What is Coaxial Cable?
Coaxial cable, sometimes known as coax cable, is an electrical cable which transmits radio frequency (RF) signals from one point to another.
The technology has been around since the early 20th century, with these cables mainly being used to connect satellite antenna facilities to homes and businesses thanks to their durability and ease of installation.
What is RG cable?
There are different types of coaxial cable, which vary by gauge and impedance. Gauge refers to the cable’s thickness and is measured by the radio guide measurement or RG number. The higher the RG number, the thinner the central conductor core is.
What does a Coaxial Cable look like?
Coaxial cable has a distinct thick, round shape because of its interior insulation layer. Its size makes it look very different to other types of cable, such as twisted pair or Ethernet cable.
Coaxial cable types
Coaxial cables are available in a variety of colours including black, brown and white.
How do Coaxial Cables work?
Coaxial cables are a popular choice because their shielded design allows the centre conductor to transmit data quickly while being protected from damage and interference.
Coaxial cables are mainly built up of these four different layers:
1. A centre conductor which is usually a copper wire, which data and video travels through
2. Surrounding the copper wire is a dielectric plastic insulator
3. A braided mesh made from copper then helps to shield the cable from electromagnetic interference (EMI)
4. The external layer is a plastic coating which protects the internal layers from damage
Coaxial cable works by carrying data in the centre conductor, while the surrounding layers of shielding stop any signal loss (also called attenuation loss) and help reduce EMI.
The first layer, called the dielectric, provides distance between the core conductor and the outer layers, as well as some insulation.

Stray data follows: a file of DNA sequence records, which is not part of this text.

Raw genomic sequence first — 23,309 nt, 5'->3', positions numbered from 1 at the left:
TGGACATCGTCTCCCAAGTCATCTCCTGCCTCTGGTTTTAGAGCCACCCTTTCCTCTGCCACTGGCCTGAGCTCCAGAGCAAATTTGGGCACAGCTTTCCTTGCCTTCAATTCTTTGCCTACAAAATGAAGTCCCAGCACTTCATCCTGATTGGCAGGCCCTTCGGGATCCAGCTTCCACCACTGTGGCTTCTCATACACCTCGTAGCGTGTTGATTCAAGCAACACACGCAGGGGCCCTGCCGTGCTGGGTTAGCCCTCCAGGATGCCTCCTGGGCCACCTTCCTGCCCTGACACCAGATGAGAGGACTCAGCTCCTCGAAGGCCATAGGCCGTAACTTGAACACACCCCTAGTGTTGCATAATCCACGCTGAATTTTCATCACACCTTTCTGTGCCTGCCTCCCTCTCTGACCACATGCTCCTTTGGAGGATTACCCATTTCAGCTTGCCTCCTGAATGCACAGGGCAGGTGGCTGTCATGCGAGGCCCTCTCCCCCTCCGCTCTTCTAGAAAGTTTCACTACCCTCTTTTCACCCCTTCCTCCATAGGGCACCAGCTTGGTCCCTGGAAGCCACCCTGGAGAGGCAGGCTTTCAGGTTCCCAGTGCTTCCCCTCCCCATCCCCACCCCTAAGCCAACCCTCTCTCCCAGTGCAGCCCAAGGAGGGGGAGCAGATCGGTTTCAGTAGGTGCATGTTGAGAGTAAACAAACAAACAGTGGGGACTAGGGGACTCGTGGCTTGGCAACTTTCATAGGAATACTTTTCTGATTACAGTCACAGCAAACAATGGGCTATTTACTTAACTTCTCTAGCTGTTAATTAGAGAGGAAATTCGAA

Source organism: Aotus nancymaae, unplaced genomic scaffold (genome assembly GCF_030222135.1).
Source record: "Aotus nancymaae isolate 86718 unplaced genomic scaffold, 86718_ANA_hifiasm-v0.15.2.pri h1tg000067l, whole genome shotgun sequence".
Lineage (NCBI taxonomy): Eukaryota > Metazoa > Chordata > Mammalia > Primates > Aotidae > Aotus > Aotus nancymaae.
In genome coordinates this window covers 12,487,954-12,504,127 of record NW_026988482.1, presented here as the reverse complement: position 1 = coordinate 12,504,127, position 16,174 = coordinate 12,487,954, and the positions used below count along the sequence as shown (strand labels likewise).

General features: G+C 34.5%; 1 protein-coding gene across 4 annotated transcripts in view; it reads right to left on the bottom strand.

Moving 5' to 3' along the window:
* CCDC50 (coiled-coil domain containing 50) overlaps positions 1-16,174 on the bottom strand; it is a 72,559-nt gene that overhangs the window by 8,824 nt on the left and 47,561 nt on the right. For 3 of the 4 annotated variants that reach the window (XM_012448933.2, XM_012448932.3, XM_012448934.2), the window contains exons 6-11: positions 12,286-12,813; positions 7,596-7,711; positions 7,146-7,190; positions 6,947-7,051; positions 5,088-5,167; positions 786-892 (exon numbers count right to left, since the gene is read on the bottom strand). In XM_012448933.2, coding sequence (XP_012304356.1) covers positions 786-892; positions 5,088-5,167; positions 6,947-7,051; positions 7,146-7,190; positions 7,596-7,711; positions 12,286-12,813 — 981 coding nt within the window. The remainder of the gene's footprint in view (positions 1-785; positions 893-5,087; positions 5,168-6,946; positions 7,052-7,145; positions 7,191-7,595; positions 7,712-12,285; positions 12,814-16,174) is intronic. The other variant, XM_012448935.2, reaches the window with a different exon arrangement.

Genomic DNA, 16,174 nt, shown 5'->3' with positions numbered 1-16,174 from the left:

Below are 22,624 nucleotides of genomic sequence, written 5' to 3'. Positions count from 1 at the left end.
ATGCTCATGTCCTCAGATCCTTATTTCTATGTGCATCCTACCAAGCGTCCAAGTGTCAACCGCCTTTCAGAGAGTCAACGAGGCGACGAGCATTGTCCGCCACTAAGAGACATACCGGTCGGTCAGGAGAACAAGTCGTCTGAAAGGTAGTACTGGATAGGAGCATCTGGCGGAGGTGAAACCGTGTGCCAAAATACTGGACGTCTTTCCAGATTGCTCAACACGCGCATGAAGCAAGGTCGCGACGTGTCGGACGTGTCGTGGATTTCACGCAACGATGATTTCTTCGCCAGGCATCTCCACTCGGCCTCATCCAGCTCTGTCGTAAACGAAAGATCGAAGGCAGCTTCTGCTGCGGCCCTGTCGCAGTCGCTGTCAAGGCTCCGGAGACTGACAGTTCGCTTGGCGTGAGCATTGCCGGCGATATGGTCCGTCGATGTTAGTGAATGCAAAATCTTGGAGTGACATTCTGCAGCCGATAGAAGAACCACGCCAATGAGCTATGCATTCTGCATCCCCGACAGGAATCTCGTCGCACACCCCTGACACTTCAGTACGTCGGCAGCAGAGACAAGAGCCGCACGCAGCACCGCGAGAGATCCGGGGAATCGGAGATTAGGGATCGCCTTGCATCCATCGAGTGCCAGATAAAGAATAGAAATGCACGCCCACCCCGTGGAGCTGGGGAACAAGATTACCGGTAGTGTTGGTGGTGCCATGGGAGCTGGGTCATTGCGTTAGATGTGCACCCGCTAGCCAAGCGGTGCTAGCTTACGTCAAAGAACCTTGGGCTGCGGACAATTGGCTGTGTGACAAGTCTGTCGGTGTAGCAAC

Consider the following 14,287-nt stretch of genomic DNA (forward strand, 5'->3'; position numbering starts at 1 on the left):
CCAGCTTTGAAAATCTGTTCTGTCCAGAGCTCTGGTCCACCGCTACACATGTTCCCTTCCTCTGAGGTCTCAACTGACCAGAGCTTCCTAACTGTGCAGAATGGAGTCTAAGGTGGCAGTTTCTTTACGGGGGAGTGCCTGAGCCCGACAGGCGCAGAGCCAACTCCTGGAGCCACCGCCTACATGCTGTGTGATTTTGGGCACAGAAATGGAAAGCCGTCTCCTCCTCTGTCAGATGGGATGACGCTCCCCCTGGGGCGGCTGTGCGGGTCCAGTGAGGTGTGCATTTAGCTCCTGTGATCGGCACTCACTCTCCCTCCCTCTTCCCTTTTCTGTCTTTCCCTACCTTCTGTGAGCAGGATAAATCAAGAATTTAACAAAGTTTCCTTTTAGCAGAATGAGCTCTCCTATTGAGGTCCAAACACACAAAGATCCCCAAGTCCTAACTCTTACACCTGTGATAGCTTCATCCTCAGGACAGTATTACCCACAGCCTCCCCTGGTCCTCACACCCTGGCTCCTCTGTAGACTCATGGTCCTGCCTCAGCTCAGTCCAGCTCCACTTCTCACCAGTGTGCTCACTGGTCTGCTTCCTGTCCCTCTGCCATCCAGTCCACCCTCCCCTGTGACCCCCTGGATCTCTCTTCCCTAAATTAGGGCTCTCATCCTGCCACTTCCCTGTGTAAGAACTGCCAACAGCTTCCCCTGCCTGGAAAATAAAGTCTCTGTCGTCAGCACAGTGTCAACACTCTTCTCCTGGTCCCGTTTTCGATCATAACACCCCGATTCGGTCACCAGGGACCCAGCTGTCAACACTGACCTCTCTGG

The next layers, collectively referred to as the shield, keep electrical impulses and radio transmissions out.
What is the transmission speed of Coaxial Cable?
The transmission speed of coaxial cable is 10Mbps (megabits per second), and they offer 80 times more transmission capacity than twisted pair cables.
Coaxial cable advantages and disadvantages
Advantages of coaxial cable
Easy to wire and install
Easy to expand
Good resistance to EMI
Up to 10Mbps capacity
Another benefit of coaxial cable is the electromagnetic field carrying the signal exists only in the space between the inner and outer conductors. This means coaxial cable can be installed next to metal objects without losing power, unlike other types of transmission lines.
Disadvantages of coaxial cable
The main disadvantage of using coaxial cable is that single cable failure can take down an entire network.
Coaxial cable types
There are two main types of coaxial cables – ones with an impedance of 75 Ohm (Ω) and ones with an impedance of 50 Ohm.
Cables with 75 Ohm are mostly used for video signals, while 50 Ohm cables tend to be used for data and wireless communications.
In coaxial cables, Ohm refers to the impedance, which is the measure of resistance in the cable to the flow of electrical energy.
What’s RF coaxial cable?
RF coaxial cables are used to carry radio frequency signals. They’re the standard input cable on TVs and feature a single pin which plugs into the RF input on a device.
What’s RG-6 cable?
RG-6 cables have larger conductors, so they provide better signal quality. They have thicker dielectric insulation and are made with a different kind of shielding, allowing them to handle GHz level signals more effectively. As this type of cable is thin, it can also be easily installed in walls or ceilings.
What’s RG-59 cable?
A common cable in domestic settings, RG-59 cable is similar to the RG-6, but it has an even thinner centre conductor. This makes it a good choice for short runs and low-frequency transmissions.
What’s RG-11 cable?
RG-11 cable is easily identifiable as it’s thicker than other types of coaxial cable, which can make it more difficult to work with. However, it offers a lower attenuation level than RG-6 or RG-59, meaning it can carry data for longer distances.